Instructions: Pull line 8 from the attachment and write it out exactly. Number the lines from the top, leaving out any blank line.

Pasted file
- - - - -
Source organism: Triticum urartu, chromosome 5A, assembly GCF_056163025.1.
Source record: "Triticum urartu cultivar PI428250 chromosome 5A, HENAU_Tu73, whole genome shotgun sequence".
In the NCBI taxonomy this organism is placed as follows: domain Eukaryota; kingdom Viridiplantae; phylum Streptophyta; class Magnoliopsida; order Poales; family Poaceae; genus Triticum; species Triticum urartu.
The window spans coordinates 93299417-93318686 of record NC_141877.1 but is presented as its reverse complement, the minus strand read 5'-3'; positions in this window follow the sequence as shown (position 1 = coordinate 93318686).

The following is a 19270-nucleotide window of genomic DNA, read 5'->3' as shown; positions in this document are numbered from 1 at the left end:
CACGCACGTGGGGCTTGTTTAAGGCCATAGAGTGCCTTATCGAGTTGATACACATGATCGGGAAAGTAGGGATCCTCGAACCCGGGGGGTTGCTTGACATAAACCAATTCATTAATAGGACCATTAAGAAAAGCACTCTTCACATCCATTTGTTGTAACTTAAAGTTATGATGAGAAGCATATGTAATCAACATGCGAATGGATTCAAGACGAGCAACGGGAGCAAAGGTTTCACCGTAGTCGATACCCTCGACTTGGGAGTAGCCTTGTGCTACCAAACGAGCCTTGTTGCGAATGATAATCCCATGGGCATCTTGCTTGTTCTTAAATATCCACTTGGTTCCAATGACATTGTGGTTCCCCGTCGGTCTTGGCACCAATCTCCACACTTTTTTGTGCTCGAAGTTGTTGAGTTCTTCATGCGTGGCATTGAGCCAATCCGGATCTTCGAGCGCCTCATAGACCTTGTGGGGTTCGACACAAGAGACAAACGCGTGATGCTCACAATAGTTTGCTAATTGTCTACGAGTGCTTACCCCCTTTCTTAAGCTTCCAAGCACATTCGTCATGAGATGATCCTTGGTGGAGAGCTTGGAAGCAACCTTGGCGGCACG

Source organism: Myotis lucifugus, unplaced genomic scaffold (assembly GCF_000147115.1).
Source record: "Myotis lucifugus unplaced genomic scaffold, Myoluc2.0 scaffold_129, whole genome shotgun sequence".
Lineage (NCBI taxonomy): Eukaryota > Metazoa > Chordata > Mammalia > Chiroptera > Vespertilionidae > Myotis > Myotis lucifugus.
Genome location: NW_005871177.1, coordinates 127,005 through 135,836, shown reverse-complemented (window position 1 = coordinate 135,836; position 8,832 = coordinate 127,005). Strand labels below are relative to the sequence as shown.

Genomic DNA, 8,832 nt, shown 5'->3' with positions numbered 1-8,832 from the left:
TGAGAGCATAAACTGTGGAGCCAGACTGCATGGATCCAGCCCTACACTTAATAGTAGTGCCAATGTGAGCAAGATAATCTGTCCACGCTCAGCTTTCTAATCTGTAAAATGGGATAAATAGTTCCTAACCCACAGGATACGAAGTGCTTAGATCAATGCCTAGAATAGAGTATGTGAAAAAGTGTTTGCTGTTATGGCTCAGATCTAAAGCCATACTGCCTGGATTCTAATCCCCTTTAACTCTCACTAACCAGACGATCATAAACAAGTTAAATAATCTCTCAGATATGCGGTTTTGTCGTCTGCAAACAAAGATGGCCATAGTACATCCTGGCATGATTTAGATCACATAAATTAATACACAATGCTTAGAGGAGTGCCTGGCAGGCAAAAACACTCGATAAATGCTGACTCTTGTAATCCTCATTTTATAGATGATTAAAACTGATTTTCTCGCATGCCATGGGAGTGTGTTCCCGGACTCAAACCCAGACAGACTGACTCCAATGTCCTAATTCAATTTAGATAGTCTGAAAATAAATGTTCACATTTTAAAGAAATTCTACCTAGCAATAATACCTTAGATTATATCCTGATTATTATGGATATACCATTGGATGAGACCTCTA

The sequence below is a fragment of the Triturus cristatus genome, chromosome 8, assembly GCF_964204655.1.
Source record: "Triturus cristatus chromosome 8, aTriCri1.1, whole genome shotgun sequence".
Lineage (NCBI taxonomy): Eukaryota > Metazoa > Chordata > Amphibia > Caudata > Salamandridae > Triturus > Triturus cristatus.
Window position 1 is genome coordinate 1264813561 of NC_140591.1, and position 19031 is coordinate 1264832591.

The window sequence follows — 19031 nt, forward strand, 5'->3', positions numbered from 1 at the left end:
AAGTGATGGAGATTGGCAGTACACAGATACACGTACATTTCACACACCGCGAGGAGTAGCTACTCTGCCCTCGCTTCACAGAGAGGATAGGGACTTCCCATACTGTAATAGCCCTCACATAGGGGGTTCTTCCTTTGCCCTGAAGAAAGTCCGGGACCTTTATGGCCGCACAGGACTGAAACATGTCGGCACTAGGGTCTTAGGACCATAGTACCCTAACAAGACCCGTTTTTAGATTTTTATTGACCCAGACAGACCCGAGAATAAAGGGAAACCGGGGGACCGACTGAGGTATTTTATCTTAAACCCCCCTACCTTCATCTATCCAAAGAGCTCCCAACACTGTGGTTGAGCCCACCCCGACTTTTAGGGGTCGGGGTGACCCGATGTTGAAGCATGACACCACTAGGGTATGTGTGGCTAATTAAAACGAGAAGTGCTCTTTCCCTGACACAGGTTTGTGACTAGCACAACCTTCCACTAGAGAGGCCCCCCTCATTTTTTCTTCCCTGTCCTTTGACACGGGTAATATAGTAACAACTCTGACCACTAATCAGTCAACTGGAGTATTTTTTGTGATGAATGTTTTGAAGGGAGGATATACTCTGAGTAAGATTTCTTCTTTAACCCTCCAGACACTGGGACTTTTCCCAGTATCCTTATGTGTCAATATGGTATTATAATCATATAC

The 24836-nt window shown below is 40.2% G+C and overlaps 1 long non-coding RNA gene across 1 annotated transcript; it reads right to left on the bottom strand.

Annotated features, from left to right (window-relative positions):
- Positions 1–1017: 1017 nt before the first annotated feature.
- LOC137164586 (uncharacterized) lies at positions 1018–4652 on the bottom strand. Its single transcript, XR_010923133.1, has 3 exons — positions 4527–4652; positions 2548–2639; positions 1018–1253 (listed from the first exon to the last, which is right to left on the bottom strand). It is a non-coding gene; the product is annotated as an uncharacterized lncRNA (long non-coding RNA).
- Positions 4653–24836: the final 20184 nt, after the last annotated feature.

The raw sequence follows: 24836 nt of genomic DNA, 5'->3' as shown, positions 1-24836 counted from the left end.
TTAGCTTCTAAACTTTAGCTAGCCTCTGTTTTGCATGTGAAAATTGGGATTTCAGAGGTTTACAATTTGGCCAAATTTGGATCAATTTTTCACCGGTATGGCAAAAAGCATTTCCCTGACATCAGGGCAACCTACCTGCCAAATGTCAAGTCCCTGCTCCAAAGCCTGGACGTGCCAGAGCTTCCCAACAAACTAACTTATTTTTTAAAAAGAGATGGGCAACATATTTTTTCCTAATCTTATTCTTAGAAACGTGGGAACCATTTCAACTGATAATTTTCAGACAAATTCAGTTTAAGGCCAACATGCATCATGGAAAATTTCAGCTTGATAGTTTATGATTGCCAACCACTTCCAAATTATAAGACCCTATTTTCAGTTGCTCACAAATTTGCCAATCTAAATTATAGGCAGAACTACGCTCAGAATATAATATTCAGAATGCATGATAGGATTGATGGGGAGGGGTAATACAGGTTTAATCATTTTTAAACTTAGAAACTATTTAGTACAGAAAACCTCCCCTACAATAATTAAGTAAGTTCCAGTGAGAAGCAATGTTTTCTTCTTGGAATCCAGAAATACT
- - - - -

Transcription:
Source record: "Myotis lucifugus unplaced genomic scaffold, Myoluc2.0 scaffold_129, whole genome shotgun sequence".